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Sea State
Forecast Conditions at Sea

Written by: Chris Petrone, Virginia Sea Grant, Virginia Institute of Marine Science

Grade Level:

Lesson Time:
1-1.5 hrs.

Materials Required:
Sea state worksheet (pdf), anemometer (optional)

Natl. Science Standards
Click here for a list of the aligned National Science Education Standards.

Related Resources
Physical oceanography, Ocean Observing Systems

Cast real time sea state conditions using buoys from NOAA's National Data Buoy Center.


  • Explain the process of wave formation and the forces that cause waves.
  • Categorize and compare sea states from various geographic areas.
  • Analyze the relationship between the ocean and the atmosphere.

Ocean observing systems, Low pressure area, High pressure area, Troposphere, Convection current, Positive feedback loop, Fetch, Beaufort wind force scale, Saffir-Simpson scale, Fujita scale, Anemometer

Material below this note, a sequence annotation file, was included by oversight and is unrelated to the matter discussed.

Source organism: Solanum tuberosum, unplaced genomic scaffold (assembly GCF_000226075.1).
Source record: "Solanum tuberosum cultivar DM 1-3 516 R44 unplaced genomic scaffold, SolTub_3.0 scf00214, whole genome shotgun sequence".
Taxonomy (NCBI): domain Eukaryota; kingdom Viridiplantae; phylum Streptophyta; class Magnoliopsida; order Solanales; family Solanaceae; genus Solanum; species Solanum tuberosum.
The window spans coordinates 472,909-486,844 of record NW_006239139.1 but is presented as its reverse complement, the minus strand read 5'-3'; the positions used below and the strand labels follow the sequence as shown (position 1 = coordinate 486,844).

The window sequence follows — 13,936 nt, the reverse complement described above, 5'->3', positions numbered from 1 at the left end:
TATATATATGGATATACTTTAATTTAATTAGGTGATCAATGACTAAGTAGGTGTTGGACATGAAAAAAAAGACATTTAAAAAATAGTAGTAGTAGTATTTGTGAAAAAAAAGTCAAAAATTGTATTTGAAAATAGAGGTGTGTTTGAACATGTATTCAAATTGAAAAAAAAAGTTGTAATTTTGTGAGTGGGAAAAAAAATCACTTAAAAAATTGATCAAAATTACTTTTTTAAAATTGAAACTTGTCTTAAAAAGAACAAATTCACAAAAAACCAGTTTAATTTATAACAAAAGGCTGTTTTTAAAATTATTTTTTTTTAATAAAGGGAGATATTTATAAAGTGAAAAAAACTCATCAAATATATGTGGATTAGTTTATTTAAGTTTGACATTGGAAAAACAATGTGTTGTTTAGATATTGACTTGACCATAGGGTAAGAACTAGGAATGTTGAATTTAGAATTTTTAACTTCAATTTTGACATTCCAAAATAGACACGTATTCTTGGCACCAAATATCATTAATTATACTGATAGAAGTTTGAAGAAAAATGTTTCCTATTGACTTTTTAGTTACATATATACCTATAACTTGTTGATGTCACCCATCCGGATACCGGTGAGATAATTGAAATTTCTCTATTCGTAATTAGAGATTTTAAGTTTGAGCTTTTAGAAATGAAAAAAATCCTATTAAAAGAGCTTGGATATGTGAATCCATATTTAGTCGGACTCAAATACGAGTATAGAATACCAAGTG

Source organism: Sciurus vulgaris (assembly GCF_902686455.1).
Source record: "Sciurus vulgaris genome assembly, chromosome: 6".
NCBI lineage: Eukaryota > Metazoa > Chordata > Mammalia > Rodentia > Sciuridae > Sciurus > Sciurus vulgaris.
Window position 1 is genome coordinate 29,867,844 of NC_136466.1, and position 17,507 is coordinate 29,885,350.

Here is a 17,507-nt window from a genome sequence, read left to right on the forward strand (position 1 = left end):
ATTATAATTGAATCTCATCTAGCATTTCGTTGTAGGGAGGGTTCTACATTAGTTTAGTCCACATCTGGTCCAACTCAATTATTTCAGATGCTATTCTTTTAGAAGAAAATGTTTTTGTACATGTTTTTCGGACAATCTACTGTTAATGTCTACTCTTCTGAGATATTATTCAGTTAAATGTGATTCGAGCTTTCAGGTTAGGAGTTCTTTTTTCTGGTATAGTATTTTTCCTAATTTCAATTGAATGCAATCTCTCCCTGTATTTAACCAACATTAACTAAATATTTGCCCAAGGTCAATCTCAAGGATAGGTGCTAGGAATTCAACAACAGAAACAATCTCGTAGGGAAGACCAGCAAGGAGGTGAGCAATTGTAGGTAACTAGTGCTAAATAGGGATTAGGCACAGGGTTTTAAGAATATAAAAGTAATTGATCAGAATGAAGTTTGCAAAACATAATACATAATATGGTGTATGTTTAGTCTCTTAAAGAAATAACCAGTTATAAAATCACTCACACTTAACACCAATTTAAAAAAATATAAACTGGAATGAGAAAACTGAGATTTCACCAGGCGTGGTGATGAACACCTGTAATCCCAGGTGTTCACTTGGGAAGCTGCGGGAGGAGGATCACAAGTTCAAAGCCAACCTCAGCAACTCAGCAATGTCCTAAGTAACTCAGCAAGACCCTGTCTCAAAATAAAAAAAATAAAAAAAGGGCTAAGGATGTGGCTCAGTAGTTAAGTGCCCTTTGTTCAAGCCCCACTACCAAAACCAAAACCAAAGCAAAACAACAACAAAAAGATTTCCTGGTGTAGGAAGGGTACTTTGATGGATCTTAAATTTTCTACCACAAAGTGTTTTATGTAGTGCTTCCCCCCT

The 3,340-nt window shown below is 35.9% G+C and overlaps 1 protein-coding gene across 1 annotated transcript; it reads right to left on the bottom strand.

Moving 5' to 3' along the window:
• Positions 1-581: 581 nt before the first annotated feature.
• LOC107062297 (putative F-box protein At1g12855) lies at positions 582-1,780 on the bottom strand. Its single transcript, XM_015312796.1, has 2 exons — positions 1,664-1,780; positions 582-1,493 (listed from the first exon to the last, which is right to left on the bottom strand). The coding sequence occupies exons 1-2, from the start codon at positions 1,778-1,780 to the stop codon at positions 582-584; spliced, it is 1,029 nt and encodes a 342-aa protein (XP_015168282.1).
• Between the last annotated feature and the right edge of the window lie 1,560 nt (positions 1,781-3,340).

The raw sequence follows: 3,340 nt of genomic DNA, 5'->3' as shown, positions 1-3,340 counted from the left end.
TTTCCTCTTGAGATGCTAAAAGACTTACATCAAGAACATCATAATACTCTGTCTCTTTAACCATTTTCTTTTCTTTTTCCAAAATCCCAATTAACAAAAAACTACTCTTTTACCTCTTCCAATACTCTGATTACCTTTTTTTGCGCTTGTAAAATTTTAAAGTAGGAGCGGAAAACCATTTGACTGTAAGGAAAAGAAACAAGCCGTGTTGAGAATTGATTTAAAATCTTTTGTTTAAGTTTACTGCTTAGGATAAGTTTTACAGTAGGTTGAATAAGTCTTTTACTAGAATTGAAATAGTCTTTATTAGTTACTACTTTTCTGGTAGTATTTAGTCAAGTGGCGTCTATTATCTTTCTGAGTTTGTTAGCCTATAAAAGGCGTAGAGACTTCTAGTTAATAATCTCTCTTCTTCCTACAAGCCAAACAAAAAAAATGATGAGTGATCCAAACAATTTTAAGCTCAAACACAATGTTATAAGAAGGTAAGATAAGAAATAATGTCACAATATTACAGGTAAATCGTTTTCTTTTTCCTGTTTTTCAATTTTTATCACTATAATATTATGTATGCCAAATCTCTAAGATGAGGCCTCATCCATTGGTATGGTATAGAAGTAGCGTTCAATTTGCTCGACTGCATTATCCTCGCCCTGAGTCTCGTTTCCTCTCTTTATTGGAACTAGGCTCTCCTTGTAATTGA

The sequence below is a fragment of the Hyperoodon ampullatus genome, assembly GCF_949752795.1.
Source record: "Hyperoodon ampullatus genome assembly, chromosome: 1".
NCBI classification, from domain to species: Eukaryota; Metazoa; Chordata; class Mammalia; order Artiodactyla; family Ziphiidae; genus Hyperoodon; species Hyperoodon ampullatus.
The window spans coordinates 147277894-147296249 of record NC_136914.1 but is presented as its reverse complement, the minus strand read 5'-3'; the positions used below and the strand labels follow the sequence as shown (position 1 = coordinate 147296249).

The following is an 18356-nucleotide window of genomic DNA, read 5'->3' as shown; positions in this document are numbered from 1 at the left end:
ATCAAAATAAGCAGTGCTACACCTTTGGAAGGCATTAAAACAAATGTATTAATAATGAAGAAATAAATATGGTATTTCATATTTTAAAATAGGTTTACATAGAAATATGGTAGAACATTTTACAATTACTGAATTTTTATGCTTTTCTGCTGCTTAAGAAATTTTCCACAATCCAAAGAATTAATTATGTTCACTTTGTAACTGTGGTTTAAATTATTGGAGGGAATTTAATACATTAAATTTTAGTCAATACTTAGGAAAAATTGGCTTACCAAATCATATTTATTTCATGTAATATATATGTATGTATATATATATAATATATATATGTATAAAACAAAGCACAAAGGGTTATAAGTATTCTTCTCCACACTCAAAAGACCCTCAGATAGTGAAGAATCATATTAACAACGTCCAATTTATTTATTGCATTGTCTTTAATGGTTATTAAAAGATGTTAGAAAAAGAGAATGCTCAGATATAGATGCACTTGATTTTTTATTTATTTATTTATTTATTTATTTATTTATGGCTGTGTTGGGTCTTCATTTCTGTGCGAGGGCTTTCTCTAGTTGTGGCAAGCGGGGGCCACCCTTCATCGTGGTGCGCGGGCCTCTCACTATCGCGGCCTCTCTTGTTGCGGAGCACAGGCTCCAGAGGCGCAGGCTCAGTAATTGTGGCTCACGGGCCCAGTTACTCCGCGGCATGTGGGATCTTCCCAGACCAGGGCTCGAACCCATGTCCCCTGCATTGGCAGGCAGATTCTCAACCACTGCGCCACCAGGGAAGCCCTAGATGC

Being able to accurately forecast the conditions at sea, or sea state, has been the goal of explorers, sailors, and fishermen for thousands of years. Now, through the use of ocean observing systems, we can not only predict, but pinpoint, exactly what the sea state will be like before leaving the dock.

First, let's take a look at what causes a wave. While just about any object can cause a wave, the most common water wave generating force is the wind. So what exactly causes wind?

Wind is the effect of the sun's uneven heating of the Earth's surface. As some parts of the Earth's surface are struck by the sun's energy at a sharper angle (up to 90), the molecules in the air become warmer (creating a low pressure area) and they spread out in the troposphere. This makes the air mass less dense; therefore, it rises into the atmosphere. As the heated air mass rises, it cools (creating a high pressure area) and begins to sink. At the same time, air from cooler surface-level areas (especially from over water) moves in to replace the warmed air. This movement is known as a convection current of air. These convection currents, in combination with the spin of the Earth, create wind.